The Oral Microbiota and Bacterial Disease Program supports extramural basic and translational research on the role of oral microbes in health and disease. The program supports research in four broad scientific areas:
- Biofilms and Microbial Ecology
- Microbial Polyomics
- Microbial Pathogenesis
- Prevention and Treatment Strategies that provide the basis for rapid development of knowledge of the etiology, pathogenesis, diagnosis, treatment, and prevention of oral infectious diseases.
NIDCR encourages research on understanding infections that emerge within the oral cavity based on the capacity of microbial pathogens to adapt to the unique oral environment. Research relevant to this area includes studies on microbial biofilms and ecology including on the formation, structure, modulation and eradication of oral biofilms, host status changes that affect the emergence of infectious agents, horizontal gene exchange that affects genetic diversity and antibiotic resistance, microbial stress responses, interactions that increase organism virulence, and environmental selection of new genetic strains and variants. Research directed towards understanding the role of cell-cell interactions and differential gene expression in the ecology of complex communities is also appropriate.
Polyomic analyses, including genomics, proteomics, transcriptomics, and metabolomics, that identify, characterize, and quantify biological molecules involved in structure, function, and system dynamics that promise to yield a comprehensive picture of the structure and function of oral microorganisms and host tissues are appropriate to this Program. Systems level analyses that may elucidate previously unrecognized mechanisms that can be targeted by drug therapies and immunogenic components ideal for vaccine development also fit into this Program. Polyomic investigations into uncultivable organisms and the technologies and systems to culture and study these organisms are supported under this area.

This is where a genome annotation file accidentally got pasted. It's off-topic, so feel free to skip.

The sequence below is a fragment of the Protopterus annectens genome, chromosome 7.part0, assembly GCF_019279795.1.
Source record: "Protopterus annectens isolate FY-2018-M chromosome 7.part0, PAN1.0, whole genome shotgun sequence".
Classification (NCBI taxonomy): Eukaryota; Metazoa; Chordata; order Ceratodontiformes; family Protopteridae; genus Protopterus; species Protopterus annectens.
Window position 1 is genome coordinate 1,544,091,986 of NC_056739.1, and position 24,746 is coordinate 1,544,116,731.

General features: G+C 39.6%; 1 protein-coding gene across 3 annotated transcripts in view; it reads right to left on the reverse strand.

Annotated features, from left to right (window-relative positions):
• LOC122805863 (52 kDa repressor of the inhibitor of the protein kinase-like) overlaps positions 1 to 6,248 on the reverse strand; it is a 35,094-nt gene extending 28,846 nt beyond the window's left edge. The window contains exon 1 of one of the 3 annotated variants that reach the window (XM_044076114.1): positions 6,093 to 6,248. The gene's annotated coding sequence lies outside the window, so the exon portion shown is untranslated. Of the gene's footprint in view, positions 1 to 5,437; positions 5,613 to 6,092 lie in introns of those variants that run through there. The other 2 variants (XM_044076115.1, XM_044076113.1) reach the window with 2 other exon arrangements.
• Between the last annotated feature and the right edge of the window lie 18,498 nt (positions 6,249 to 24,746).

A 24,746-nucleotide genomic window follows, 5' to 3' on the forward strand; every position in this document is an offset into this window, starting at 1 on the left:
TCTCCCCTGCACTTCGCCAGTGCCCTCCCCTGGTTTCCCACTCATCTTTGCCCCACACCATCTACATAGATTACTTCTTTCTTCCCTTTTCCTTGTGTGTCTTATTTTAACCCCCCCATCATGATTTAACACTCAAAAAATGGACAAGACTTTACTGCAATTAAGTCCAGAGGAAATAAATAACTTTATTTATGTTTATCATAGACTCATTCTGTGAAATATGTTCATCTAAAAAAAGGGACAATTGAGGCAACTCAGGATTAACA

Projects on microbial pathogenesis apply the latest cellular, molecular and biochemical techniques to identify and characterize specific microbial products or components involved in virulence and disease pathogenesis. Virulence mechanisms of interest include, but are not limited to: the capacity to adhere to, colonize and invade host tissues; to initiate host cell death, growth or cytokine production; to induce inflammation; to produce / release factors that destroy host tissue; or to evade or destroy the host defense response. Studies that characterize virulence factors using in vivo expression technology and novel animal model systems are appropriate; as is research into unraveling the complex interactions involved in mixed microbial infections. Studies that delineate the biological factors and mechanisms involved in increased susceptibility to infection induced by risk factors such as tobacco use and co-morbidities, such as diabetes, are supported in this area.
NIDCR supports projects that examine or develop improved treatment and prevention methods and strategies for addressing dental caries and periodontitis using the principles of infectious disease. Research on specific approaches to selectively reduce the establishment of pathogenic flora without altering the normal commensal flora fits within this area as does research focused on improvements in diagnosis of pathogens or pathogenic states that may contribute to significant advances in early intervention of disease. Anti-infective treatment development and optimization is supported by this area.